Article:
This highly appealing collection of light-orchestral classics gathers up eighteen years in the history of one of the world’s most celebrated orchestras during the golden age of the LP. Ever since its foundation in 1883, the Concertgebouw Orchestra of Amsterdam has been blessed with a hall that, to all intents and purposes, belongs to them. Unlike many of their rivals, they not only perform but rehearse and record in the hall. The hall’s own superb acoustic has always been a further attraction for record companies, and between 1950 and 1968 microphones were frequently set up to record the orchestra. Those microphones mostly belonged to Decca and to the fledgling local Philips company, and on the podium were not only its music directors – during this period, Eduard van Beinum and, from 1961, Bernard Haitink – but also celebrated guest conductors. There were long-established maestros and friends of the orchestra such as Eugen Jochum, Paul van Kempen and Willem van Otterloo, but also younger, dynamic maestros including Antal Doráti. When recording sessions went well, and the main works were in the can ahead of schedule, the time was not wasted, but filled with shorter pieces. These would both conveniently fill out a short-measure LP and be guaranteed enticements to the ever-growing market of consumers, though in some cases, the reserve pieces were only released on a 45-rpm record, which sometimes disappeared from the catalogue after a short period. Many of those recordings, often made on the hoof with a delightful spontaneity that shines through even now, are gathered on this set for the first time. Typical of them is The Stars and Stripes Forever. This was put on tape one day in September 1958 without rehearsal, played straight through, and at the end Van Beinum addressed the orchestra: ‘Now that, gentlemen, is a recording!’ Sometimes the juxtapositions of conductor and repertoire are immediately arresting: not only Van Beinum in Sousa but Haitink in Glinka and Verdi. The waltz-suites from Der Rosenkavalier play to Jochum’s under-rated strengths as an operatic conductor. Igor Markevitch conducts the Polovtsian Dances and Russian Easter Festival Overture to the manner born. The booklet includes an informative and insightful note by Niek Nelissen, as well as cover illustrations of the LPs and EPs that gave rise to this unique collection.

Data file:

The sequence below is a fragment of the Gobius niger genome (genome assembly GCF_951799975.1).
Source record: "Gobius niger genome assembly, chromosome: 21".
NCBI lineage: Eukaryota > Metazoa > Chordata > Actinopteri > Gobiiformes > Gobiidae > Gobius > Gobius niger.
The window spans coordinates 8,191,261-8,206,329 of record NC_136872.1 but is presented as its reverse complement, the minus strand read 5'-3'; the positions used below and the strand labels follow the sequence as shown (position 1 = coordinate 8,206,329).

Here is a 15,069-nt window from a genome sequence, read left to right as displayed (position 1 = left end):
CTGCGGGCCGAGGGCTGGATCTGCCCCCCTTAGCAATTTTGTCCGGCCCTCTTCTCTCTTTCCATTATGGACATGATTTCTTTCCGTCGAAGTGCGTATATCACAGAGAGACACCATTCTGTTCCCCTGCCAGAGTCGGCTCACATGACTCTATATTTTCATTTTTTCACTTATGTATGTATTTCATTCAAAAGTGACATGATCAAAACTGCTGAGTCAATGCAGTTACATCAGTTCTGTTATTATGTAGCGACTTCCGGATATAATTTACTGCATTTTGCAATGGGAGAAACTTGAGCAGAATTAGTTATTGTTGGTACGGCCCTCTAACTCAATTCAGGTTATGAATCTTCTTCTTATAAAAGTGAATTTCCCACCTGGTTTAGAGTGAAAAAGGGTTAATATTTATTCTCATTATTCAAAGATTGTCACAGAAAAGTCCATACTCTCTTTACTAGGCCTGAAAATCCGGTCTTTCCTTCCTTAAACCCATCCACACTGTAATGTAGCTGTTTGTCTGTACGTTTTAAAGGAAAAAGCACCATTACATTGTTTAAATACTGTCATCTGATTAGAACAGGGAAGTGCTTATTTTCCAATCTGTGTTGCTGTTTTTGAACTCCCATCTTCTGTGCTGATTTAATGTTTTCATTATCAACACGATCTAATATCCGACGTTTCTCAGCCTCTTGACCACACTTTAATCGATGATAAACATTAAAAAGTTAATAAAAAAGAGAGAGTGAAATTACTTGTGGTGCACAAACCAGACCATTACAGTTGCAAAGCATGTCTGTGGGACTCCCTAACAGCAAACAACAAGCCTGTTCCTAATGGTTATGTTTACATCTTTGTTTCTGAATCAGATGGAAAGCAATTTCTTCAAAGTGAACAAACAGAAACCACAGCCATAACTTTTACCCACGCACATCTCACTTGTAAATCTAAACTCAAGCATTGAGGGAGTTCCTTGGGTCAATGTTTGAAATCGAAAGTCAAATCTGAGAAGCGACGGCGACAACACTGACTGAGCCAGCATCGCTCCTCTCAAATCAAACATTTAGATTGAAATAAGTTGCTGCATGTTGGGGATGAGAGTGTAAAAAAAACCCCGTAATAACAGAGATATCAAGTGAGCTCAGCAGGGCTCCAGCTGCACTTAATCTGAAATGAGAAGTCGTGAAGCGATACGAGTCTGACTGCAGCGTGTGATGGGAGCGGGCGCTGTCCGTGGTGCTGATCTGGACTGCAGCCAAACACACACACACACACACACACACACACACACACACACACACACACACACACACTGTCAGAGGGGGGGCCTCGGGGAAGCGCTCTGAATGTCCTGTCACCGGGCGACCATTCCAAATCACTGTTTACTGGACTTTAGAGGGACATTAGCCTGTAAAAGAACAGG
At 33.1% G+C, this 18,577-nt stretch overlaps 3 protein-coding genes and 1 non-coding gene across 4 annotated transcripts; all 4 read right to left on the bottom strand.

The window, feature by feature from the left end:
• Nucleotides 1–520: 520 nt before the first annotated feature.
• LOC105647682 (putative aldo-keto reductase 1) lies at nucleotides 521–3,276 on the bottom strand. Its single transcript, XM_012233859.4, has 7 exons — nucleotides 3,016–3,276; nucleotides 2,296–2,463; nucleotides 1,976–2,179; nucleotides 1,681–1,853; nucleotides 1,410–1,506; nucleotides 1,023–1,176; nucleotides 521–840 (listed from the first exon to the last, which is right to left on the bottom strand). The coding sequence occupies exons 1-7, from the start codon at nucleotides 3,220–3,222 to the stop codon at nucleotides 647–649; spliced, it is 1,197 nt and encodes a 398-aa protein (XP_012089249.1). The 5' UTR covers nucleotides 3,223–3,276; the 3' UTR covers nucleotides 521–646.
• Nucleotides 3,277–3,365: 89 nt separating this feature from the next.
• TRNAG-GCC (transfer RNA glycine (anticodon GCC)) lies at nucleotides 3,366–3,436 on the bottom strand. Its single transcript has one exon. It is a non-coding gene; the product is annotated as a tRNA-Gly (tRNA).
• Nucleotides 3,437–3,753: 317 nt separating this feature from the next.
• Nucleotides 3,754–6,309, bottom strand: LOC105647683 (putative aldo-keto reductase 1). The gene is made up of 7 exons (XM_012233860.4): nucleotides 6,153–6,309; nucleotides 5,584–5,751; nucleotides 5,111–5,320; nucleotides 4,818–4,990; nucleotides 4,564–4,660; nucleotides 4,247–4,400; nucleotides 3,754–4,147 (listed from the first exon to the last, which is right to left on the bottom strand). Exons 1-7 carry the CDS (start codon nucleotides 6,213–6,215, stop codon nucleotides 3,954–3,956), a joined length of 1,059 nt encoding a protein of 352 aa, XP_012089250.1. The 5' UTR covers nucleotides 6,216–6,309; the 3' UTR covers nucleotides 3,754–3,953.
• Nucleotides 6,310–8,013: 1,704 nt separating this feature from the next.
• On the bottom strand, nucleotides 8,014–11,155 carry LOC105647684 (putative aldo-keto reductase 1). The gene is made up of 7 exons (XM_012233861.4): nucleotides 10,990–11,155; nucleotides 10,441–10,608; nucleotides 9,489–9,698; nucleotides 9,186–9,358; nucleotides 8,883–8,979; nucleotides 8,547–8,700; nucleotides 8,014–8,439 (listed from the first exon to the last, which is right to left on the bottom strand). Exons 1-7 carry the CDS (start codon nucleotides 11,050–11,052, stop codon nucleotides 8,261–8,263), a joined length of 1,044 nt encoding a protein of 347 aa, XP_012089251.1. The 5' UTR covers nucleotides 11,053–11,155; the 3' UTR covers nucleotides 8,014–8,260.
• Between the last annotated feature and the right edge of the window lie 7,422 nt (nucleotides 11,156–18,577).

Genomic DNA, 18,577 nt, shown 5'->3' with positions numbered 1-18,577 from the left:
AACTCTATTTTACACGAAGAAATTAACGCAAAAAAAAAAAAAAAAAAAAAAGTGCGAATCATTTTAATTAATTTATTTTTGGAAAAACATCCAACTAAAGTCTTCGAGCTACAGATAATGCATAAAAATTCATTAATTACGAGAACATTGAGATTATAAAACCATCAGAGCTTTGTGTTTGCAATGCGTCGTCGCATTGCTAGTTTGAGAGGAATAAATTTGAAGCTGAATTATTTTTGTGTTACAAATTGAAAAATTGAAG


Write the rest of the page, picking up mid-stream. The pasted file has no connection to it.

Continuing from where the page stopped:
‘The Borodin Dances are up to the splendid and exciting standards reached by Markevitch in his Tchaikovsky symphony recordings.’ (Polovtsian Dances) Fanfare, May 1981.
‘A remarkably successful performance, It is exciting and it hangs together as a whole … The sound is very good indeed.’ (Finlandia) ‘The strings sound really lovely and the performance has sentiment enough but is never overdone.’ (Elegiac Melodies) Gramophone, November 1960.
‘All three of the flamboyant overtures newly issued are beautifully done.’ (Benvenuto Cellini, Ruslan and Ludmila, La forza del destino) Gramophone, March 1971